The European Union and its energy security challenges: engagement through and with networks

Rafael Leal-Arcas, Juan Alemany Ríos, Costantino Grasso

Research output: Contribution to journalArticlepeer-review


Energy security remains a vital issue for the European Union (EU), even more so in the wake of the events that unfolded in early 2014 in Ukraine. The EU's already fragile position in the international energy arena in terms of security of supply appears to be more uncertain than ever after its umpteenth fallout with its historic energy supplier, Russia. This situation is untenable and calls for swift and decisive action to adequately tackle the issue once and for all. The article looks at the creation of a single EU energy market through the integration of energy networks in the EU. This article then examines various ways to diversify its energy supply, whether through increasing the import of liquefied natural gas or through its relations with the Eurasian Union. It then explores the International Energy Charter as an example of the EU's engagement with transnational policy networks. It concludes that from energy transit, to technology transfer, to investment protection, energy and trade present interplays across various fields. Improvements can be made to the EU trading system to ensure greater energy security and more efficient energy markets.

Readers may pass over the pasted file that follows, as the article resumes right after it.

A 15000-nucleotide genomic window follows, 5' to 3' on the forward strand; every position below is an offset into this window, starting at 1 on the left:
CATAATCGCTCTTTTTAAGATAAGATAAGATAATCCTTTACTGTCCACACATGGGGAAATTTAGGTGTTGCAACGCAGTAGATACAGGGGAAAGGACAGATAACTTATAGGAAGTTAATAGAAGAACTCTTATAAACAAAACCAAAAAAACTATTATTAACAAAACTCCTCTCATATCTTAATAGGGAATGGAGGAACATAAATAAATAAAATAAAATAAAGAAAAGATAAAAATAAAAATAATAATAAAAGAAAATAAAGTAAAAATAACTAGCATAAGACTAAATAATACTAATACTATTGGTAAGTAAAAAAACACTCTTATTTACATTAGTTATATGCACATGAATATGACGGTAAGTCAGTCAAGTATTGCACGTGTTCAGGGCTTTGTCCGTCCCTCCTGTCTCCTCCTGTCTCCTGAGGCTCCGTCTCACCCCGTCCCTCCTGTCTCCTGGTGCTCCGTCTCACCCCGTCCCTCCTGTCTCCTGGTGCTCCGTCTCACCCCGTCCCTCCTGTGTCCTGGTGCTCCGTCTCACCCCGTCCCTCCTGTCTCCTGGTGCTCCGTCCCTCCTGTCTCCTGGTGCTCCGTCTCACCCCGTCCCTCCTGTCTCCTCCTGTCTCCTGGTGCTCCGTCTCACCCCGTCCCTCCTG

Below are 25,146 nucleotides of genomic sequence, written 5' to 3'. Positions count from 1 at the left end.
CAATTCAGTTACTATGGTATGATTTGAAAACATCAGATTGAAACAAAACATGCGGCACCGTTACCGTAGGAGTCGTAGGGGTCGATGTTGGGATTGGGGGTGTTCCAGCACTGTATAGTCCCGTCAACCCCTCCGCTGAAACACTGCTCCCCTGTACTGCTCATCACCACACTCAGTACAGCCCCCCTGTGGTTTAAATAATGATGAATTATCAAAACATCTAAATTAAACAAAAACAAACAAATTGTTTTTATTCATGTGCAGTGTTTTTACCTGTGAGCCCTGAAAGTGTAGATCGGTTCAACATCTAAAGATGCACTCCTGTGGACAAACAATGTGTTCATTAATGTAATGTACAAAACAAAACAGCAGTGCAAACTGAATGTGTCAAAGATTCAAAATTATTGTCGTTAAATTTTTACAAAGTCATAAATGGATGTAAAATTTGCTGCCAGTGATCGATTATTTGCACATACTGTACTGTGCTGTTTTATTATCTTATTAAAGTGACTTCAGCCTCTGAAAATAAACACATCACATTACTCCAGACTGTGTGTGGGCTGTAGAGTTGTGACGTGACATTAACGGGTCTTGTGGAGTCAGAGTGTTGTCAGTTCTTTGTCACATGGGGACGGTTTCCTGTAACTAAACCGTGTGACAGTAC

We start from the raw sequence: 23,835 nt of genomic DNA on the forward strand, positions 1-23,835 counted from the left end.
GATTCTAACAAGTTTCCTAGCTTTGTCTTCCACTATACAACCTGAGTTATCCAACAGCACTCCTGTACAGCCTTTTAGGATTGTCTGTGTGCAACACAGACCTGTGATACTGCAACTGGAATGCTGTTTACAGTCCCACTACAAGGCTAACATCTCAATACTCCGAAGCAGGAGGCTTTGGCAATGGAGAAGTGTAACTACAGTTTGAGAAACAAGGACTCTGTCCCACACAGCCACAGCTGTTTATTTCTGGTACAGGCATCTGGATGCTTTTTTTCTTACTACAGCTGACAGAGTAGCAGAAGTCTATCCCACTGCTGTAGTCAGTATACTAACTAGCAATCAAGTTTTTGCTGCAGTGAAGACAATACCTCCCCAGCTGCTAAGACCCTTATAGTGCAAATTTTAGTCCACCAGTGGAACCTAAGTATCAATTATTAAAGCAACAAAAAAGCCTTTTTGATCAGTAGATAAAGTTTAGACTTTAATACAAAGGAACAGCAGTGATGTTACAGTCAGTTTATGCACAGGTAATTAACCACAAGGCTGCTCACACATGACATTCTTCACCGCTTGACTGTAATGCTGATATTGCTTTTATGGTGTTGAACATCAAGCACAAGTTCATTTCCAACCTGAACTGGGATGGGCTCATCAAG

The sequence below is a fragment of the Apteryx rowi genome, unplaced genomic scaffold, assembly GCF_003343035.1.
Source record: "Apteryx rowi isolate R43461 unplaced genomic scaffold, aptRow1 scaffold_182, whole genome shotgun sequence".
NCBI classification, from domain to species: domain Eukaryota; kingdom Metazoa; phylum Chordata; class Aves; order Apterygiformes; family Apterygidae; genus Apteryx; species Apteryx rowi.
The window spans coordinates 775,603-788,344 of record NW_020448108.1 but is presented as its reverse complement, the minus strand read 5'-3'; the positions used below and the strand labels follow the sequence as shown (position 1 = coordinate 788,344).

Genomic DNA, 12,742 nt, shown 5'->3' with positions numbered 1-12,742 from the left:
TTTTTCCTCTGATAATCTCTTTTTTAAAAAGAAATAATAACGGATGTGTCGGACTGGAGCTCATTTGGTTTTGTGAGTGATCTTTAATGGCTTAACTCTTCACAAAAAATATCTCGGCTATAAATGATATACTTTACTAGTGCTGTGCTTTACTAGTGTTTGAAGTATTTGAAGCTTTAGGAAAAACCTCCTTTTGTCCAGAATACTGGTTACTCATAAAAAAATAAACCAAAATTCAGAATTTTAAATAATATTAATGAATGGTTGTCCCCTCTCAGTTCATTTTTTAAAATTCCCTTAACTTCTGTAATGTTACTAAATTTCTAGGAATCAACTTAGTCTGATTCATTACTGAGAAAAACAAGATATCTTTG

Original languageEnglish (US)
Pages (from-to)273-293
Number of pages21
JournalContemporary Politics
Issue number3
StatePublished - Jul 3 2015


  • EU
  • Eurasian Customs Union
  • energy security
  • energy supply
  • natural gas
  • single EU energy market

ASJC Scopus subject areas

  • Sociology and Political Science
  • Political Science and International Relations


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